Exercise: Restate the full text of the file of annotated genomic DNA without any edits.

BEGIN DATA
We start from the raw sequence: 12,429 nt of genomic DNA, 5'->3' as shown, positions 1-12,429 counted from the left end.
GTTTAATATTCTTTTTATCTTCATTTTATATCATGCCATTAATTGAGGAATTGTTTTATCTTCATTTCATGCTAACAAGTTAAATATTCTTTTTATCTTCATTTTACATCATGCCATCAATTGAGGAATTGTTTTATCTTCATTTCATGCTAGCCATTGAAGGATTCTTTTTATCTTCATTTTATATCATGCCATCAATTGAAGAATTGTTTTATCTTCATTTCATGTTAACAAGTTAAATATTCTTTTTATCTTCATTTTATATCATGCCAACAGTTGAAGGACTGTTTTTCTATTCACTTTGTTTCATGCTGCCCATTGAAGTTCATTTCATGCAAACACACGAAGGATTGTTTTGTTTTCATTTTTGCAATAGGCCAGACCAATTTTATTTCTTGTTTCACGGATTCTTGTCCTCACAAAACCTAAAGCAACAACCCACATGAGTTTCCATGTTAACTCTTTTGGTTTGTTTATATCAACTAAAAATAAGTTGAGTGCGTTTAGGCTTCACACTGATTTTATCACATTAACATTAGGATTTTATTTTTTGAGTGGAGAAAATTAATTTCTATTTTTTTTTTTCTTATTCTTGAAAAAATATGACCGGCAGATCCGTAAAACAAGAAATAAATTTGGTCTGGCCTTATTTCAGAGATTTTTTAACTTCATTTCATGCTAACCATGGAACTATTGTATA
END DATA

We start from the raw sequence: 12,429 nt of genomic DNA, 5'->3' as shown, positions 1-12,429 counted from the left end.
GTTTAATATTCTTTTTATCTTCATTTTATATCATGCCATTAATTGAGGAATTGTTTTATCTTCATTTCATGCTAACAAGTTAAATATTCTTTTTATCTTCATTTTACATCATGCCATCAATTGAGGAATTGTTTTATCTTCATTTCATGCTAGCCATTGAAGGATTCTTTTTATCTTCATTTTATATCATGCCATCAATTGAAGAATTGTTTTATCTTCATTTCATGTTAACAAGTTAAATATTCTTTTTATCTTCATTTTATATCATGCCAACAGTTGAAGGACTGTTTTTCTATTCACTTTGTTTCATGCTGCCCATTGAAGTTCATTTCATGCAAACACACGAAGGATTGTTTTGTTTTCATTTTTGCAATAGGCCAGACCAATTTTATTTCTTGTTTCACGGATTCTTGTCCTCACAAAACCTAAAGCAACAACCCACATGAGTTTCCATGTTAACTCTTTTGGTTTGTTTATATCAACTAAAAATAAGTTGAGTGCGTTTAGGCTTCACACTGATTTTATCACATTAACATTAGGATTTTATTTTTTGAGTGGAGAAAATTAATTTCTATTTTTTTTTTTCTTATTCTTGAAAAAATATGACCGGCAGATCCGTAAAACAAGAAATAAATTTGGTCTGGCCTTATTTCAGAGATTTTTTAACTTCATTTCATGCTAACCATGGAACTATTGTATA